What: Scientists explore the biology that connects Alzheimer’s disease (AD) and Parkinson's disease (PD), and learn that APOE gene variants independently drive disease pathology in both.
Where: Davis, Albert A., et al. "APOE Genotype Regulates Pathology and Disease Progression in Synucleinopathy." Science Translational Medicine, 2020).
BrightFocus Connection: The work was funded in part by an Alzheimer’s Disease Research (ADR) fellowship grant award to Albert Davis, MD, PhD, of Washington University School of Medicine, for a project entitled, "ApoE Regulation of Alpha-Synuclein Pathology."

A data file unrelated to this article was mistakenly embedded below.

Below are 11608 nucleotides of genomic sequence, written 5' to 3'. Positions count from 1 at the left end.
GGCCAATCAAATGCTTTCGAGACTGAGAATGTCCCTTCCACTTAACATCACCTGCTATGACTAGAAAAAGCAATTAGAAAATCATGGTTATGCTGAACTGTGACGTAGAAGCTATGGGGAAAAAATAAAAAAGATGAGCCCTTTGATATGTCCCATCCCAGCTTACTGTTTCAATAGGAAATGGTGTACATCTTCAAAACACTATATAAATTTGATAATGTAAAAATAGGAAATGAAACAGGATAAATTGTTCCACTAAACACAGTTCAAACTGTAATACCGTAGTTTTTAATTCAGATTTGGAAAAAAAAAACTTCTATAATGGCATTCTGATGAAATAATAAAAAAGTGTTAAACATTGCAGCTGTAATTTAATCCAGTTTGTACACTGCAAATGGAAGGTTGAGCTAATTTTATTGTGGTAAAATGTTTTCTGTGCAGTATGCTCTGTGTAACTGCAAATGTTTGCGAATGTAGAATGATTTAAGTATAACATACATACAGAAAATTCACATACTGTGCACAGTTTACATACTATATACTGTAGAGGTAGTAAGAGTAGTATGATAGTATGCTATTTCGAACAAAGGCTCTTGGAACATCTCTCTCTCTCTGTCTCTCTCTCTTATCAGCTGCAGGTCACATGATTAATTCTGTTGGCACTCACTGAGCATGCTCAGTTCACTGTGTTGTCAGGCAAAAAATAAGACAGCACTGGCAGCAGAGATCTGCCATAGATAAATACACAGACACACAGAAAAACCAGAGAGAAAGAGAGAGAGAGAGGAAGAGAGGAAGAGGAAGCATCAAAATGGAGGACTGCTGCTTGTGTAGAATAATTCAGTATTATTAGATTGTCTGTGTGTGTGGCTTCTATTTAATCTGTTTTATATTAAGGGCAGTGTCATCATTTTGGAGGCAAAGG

Why It Is Important: A majority (80 percent) of patients who have PD for 20 years or longer develop dementia. The primary pathology in PD is a protein known as alpha-synuclein (αSyn), which aggregates in multiple brain regions. In addition, amyloid plaques and tau tangles typical of AD are seen in PD patients with dementia and were assumed to be the cause. Now Davis et al, in experiments using mouse models and human APOE variants, have shown that the ε4 variant of APOE spreads αSyn independently of plaques and tangles in PD, while the ε2 form is protective—parallel to how APOE affects AD plaques and tangles. The fact that both diseases have APOE as a driver suggests that shared treatment and prevention approaches could be explored. Also, APOE status may assist in screening and risk stratification for both AD and PD.
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